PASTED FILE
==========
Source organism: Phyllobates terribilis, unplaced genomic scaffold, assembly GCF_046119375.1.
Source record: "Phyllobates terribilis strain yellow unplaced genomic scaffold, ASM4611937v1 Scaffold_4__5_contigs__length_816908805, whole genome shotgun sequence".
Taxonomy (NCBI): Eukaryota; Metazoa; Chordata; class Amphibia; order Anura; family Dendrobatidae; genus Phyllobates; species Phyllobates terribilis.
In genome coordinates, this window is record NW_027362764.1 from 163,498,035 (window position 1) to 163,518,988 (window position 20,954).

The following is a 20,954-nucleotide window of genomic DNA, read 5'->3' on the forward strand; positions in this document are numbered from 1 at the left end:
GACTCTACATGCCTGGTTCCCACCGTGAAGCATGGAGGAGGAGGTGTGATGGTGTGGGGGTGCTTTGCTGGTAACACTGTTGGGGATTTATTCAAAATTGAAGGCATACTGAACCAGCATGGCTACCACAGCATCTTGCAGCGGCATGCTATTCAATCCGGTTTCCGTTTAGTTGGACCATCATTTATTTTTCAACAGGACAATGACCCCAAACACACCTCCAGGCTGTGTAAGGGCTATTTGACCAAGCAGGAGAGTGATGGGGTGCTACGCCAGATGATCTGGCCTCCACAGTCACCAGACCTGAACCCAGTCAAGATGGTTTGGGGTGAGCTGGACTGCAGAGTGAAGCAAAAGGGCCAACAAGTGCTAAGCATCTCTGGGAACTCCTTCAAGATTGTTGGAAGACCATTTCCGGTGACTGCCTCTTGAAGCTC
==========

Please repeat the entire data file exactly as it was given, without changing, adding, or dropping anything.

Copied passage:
Source organism: Phyllobates terribilis, unplaced genomic scaffold, assembly GCF_046119375.1.
Source record: "Phyllobates terribilis strain yellow unplaced genomic scaffold, ASM4611937v1 Scaffold_4__5_contigs__length_816908805, whole genome shotgun sequence".
Taxonomy (NCBI): Eukaryota; Metazoa; Chordata; class Amphibia; order Anura; family Dendrobatidae; genus Phyllobates; species Phyllobates terribilis.
In genome coordinates, this window is record NW_027362764.1 from 163,498,035 (window position 1) to 163,518,988 (window position 20,954).

The following is a 20,954-nucleotide window of genomic DNA, read 5'->3' on the forward strand; positions in this document are numbered from 1 at the left end:
GACTCTACATGCCTGGTTCCCACCGTGAAGCATGGAGGAGGAGGTGTGATGGTGTGGGGGTGCTTTGCTGGTAACACTGTTGGGGATTTATTCAAAATTGAAGGCATACTGAACCAGCATGGCTACCACAGCATCTTGCAGCGGCATGCTATTCAATCCGGTTTCCGTTTAGTTGGACCATCATTTATTTTTCAACAGGACAATGACCCCAAACACACCTCCAGGCTGTGTAAGGGCTATTTGACCAAGCAGGAGAGTGATGGGGTGCTACGCCAGATGATCTGGCCTCCACAGTCACCAGACCTGAACCCAGTCAAGATGGTTTGGGGTGAGCTGGACTGCAGAGTGAAGCAAAAGGGCCAACAAGTGCTAAGCATCTCTGGGAACTCCTTCAAGATTGTTGGAAGACCATTTCCGGTGACTGCCTCTTGAAGCTC